There are many techniques to use in training your new puppy. However, we have come up with Basic Training Steps that we have tried on our own puppies and have had great results with. One of the most important things to remember is your puppy’s brain is like a little sponge and they learn things so quickly at this young age. Puppies as early as 8+ weeks are at the perfect time to start basic training. With patience, good communications and consistency, your puppy should be on its way to becoming a well behaved pet companion!
COMMAND WORDS - before you begin training, come up with a list of basic training command words that everyone agrees upon. We recommend sit, down, stay, off, settle, etc. We do not recommend using the word NO too often. This is an overused word and another more specific word should be used. For example, instead of saying NO for a puppy jumping up, use OFF. Here are some of the basic ones:
PRAISE WORDS - alway use positive words like "GOODBELLA", "YESBELLA" and have a very happy tone to your voice. This will teach your puppy they have done something correctly.
PUPPY CLASSES - we highly recommend you enroll your puppy in an age appropriate training class. Remember only after all vaccination records are given (usually after 4 months of age). This is excellent for socializing your puppy with other breeds, people of all ages and ethnicity.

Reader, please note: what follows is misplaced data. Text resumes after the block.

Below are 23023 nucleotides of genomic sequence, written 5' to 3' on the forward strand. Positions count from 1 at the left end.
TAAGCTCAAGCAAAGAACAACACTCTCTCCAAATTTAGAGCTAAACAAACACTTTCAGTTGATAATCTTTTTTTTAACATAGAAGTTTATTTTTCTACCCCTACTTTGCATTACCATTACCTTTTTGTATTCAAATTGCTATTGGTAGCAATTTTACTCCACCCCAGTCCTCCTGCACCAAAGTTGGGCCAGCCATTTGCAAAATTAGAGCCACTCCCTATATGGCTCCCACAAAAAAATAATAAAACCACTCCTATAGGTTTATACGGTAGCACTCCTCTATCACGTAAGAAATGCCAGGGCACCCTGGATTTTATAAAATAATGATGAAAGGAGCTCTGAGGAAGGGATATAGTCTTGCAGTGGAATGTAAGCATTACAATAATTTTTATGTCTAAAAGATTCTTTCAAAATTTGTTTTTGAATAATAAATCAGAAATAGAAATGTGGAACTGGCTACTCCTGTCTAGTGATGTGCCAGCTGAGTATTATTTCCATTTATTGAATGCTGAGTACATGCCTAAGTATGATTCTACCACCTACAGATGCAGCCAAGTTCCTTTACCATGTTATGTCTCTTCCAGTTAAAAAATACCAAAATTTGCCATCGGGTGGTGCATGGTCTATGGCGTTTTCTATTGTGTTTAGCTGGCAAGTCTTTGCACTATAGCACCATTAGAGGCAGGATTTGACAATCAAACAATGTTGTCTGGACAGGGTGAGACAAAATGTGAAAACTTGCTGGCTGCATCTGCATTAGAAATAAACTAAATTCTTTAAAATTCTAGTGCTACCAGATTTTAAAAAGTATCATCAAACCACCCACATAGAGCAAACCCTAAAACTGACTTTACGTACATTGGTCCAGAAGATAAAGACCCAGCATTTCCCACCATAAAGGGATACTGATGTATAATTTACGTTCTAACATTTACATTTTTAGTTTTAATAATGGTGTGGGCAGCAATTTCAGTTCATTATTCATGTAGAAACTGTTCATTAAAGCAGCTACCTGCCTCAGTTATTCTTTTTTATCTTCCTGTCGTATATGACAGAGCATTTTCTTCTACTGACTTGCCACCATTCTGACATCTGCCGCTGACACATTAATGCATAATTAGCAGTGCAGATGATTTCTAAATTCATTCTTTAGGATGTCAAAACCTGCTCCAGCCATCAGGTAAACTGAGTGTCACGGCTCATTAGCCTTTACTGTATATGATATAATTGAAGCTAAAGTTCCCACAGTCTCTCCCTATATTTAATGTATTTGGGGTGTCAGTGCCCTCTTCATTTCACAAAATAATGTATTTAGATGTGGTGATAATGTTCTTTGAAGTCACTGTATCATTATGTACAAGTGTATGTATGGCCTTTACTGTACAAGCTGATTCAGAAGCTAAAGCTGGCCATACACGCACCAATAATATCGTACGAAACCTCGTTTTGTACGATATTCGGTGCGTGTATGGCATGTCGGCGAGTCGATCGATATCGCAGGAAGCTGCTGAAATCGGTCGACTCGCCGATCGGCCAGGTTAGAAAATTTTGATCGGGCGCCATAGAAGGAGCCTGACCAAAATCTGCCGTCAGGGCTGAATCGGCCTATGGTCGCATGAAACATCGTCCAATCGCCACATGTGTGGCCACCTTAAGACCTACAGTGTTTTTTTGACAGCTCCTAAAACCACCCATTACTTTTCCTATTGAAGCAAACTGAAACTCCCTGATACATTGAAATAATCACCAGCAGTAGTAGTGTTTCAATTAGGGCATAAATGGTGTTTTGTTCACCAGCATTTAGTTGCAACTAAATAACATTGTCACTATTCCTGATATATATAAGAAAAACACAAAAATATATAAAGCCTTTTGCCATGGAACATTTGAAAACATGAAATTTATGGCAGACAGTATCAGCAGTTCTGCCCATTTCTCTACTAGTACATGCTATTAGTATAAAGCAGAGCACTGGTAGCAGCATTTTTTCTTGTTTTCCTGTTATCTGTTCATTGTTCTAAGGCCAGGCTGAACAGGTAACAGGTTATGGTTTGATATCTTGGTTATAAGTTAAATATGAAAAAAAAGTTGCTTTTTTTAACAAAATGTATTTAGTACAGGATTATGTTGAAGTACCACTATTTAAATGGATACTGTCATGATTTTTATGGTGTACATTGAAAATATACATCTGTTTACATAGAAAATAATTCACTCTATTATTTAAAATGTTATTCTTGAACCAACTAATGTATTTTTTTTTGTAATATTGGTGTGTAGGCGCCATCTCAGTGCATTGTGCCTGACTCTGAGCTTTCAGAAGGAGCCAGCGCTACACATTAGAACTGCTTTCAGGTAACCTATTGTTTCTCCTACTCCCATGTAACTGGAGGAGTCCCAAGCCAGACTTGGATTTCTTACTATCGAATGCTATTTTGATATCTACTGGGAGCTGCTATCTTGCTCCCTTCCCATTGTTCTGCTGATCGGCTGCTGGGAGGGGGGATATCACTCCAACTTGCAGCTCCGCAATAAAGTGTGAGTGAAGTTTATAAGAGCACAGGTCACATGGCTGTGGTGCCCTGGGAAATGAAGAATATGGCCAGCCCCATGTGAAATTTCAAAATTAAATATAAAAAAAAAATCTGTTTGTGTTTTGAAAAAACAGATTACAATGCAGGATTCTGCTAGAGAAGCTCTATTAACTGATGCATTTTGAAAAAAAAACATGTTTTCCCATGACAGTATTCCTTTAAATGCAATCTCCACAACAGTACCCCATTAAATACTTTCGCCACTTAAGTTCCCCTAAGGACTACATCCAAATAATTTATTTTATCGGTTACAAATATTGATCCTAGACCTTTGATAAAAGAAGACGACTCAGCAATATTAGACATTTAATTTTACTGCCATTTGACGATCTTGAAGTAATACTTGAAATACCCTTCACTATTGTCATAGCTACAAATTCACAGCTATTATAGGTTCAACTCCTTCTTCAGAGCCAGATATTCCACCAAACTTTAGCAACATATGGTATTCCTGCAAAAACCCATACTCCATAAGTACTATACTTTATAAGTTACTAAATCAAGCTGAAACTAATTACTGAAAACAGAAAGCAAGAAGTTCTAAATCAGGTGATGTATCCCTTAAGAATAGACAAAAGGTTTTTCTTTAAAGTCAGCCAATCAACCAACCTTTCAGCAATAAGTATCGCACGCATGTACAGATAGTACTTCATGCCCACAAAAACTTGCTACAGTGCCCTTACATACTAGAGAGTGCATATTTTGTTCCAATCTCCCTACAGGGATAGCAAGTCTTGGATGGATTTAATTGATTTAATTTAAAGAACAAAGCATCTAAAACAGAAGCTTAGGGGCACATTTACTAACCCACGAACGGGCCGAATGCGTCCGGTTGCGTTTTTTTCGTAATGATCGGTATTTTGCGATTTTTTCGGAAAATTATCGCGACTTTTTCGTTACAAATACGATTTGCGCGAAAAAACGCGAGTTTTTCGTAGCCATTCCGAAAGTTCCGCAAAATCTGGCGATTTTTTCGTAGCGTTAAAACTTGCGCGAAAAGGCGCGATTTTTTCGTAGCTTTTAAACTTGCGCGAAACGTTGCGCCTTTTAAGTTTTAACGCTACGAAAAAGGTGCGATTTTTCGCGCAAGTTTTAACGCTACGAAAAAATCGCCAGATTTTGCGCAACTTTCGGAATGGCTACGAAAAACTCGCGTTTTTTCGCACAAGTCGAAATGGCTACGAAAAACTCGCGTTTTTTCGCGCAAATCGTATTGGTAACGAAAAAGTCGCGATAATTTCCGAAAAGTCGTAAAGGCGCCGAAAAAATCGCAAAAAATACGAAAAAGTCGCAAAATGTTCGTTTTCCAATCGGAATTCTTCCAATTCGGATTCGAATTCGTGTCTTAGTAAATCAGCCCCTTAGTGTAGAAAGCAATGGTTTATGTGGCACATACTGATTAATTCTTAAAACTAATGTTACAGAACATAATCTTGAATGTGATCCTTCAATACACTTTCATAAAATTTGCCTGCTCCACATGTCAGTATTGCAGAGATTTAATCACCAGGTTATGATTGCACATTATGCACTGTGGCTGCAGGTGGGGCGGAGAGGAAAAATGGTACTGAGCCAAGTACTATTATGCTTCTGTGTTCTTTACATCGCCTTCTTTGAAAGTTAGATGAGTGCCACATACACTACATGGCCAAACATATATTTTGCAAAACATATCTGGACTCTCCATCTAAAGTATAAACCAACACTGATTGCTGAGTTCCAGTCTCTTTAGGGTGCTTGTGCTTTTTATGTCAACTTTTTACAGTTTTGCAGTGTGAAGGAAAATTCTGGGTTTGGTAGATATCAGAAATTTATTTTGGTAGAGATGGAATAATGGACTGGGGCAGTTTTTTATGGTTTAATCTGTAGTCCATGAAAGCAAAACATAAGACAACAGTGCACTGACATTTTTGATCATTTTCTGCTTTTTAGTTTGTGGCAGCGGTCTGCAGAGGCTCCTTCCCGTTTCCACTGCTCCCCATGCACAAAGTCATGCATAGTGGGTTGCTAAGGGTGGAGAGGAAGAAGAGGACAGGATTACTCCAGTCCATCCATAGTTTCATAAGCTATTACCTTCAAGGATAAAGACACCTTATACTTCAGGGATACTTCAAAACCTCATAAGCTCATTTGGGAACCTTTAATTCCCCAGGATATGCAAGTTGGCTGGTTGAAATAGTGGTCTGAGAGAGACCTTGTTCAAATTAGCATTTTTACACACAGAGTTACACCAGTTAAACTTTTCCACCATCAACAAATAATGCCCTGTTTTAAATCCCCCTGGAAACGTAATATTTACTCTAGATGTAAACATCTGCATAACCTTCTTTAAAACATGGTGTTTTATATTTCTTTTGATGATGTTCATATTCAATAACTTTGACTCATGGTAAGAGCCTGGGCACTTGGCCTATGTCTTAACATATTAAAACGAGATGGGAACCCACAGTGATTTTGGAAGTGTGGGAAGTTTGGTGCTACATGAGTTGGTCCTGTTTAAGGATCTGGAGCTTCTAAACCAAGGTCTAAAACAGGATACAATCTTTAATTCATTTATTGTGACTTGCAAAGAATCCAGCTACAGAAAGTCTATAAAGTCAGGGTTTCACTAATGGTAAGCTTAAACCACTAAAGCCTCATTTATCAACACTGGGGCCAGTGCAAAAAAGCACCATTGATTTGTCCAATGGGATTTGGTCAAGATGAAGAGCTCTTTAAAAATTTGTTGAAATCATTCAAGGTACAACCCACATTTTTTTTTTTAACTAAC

SOME PUPPY GAMES
Fetch – a classic, of course. To teach your pup to play, get two toys. Throw or roll one, and when Bella grabs it, wave the second toy around so that she’ll come running back. When she gets to you, gently take the first toy, and throw the second one.
Toy-on-a-string – great for puppies who need to be encouraged to chase a toy. For some reason, even dogs who don’t like fetch love this game.
Chase – Get down on the pup’s level, gently shove her around, then run away. Let her catch you, and praise and offer a toy or treat when she does. This teaches beginner come-when-called skills.
(Have the puppy chase YOU, don’t play chase-the-puppy. You don’t want her to learn that running away from her human is a fun game)
Puppies love to play, but they have very short attention spans. Hold several 5-15 minute play sessions throughout the day.
In the first weeks, some puppies will be too shy or overwhelmed to play. That’s okay. Proceed at her pace, and she’ll come around eventually. It took my shy, very serious puppy Jonas several days before he’d play with me. He eventually became very enthusiastic about fetch and tug-of-war.
Always end your puppy command training sessions with play time. Throw a ball, run in the yard, make it fun! Toss a toy…. Do whatever you like to do when playing and relaxing with your puppy. Reward with a treat and say